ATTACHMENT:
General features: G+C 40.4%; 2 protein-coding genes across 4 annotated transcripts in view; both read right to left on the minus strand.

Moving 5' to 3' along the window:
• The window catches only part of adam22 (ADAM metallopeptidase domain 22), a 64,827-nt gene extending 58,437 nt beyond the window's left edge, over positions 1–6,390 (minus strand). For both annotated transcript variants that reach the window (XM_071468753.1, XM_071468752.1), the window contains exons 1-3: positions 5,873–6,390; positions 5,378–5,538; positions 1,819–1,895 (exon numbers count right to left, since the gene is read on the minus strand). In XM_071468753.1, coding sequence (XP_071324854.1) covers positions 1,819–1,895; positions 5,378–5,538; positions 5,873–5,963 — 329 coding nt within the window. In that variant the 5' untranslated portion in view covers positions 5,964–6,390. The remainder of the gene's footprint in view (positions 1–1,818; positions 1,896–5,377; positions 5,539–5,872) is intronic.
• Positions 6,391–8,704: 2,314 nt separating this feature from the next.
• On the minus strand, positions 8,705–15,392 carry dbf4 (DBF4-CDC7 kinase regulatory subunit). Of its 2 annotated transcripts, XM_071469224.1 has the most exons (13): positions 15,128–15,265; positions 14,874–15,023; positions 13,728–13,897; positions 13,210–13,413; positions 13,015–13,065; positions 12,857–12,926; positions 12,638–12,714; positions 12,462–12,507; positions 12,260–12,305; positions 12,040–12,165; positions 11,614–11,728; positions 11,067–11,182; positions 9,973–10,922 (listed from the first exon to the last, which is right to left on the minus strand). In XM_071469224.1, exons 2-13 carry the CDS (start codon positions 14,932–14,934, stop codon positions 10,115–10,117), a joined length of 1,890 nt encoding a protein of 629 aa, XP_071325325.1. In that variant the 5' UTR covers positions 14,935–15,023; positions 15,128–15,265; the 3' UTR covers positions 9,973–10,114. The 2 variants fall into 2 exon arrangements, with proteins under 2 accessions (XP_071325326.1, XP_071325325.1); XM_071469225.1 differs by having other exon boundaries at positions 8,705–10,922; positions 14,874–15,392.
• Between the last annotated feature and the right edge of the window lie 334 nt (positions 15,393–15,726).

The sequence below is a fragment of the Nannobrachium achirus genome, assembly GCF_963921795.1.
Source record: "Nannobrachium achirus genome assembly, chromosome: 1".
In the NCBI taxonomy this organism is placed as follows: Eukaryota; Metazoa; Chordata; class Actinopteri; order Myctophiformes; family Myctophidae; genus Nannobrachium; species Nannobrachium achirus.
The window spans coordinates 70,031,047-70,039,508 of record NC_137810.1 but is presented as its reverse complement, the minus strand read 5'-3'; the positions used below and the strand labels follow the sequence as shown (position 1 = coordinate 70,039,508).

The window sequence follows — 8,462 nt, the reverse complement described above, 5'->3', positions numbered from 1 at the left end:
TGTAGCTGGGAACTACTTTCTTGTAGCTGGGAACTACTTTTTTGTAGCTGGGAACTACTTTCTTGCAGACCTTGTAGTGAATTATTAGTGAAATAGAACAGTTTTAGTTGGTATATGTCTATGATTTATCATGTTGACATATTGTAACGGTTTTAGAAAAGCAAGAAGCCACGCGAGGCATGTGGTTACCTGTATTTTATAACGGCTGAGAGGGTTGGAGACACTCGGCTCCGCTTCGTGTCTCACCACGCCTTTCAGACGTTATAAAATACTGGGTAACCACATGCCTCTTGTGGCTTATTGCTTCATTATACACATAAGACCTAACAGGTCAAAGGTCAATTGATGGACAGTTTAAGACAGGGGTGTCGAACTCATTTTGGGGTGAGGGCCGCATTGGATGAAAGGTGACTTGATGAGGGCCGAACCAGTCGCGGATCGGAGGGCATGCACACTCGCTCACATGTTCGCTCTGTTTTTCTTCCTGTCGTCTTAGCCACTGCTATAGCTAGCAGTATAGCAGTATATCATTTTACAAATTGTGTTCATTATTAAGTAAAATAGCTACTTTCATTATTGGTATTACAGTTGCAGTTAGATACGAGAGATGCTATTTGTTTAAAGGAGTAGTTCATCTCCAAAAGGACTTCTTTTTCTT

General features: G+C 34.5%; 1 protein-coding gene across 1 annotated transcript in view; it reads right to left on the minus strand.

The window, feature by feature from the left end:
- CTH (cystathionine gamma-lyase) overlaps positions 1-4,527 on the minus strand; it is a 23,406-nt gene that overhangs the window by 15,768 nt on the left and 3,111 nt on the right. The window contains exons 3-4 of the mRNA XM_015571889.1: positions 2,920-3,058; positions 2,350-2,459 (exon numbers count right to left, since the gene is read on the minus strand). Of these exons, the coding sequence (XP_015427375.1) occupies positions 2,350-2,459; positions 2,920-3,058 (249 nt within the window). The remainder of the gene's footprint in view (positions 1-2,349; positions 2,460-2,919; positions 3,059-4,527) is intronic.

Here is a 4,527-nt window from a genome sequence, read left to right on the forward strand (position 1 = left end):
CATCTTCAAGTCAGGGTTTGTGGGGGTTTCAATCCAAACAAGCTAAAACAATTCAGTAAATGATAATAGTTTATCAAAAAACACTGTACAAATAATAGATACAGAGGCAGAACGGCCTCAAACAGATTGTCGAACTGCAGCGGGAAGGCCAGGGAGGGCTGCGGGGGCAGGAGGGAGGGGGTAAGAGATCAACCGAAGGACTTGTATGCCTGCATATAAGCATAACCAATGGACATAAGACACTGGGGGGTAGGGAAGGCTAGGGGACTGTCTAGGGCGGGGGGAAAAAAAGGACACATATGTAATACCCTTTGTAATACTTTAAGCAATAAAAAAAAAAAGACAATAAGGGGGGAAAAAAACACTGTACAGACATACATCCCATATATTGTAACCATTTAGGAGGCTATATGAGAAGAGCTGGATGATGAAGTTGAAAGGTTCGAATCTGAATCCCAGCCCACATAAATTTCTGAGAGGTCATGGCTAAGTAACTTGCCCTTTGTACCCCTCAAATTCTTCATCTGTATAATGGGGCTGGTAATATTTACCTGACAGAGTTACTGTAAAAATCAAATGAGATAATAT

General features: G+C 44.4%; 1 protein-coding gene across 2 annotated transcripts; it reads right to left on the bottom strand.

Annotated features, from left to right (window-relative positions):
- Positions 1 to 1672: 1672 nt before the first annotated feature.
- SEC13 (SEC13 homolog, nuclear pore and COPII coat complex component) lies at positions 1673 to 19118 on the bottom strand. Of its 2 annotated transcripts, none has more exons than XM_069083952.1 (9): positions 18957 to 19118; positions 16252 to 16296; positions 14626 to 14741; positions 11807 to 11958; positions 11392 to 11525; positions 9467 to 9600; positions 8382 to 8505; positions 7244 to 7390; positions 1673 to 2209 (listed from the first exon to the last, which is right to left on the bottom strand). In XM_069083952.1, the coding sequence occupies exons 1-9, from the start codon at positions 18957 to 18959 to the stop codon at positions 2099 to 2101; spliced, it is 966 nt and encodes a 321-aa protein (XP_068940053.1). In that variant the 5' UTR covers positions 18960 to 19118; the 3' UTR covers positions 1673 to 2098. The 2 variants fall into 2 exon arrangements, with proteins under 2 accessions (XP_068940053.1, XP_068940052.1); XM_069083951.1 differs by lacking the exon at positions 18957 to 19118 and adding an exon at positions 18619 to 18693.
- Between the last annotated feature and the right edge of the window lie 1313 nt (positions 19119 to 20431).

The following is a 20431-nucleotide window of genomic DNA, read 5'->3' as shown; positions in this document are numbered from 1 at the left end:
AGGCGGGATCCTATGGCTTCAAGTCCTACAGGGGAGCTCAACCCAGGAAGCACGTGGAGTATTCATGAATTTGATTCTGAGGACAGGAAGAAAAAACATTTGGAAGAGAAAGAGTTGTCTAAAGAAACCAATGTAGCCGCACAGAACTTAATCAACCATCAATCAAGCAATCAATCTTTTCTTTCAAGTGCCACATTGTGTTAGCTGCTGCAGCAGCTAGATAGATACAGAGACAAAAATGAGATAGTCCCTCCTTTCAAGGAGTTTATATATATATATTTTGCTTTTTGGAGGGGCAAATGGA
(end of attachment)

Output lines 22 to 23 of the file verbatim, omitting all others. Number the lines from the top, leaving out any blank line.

- Between the last annotated feature and the right edge of the window lie 1313 nt (positions 19119 to 20431).

The following is a 20431-nucleotide window of genomic DNA, read 5'->3' as shown; positions in this document are numbered from 1 at the left end: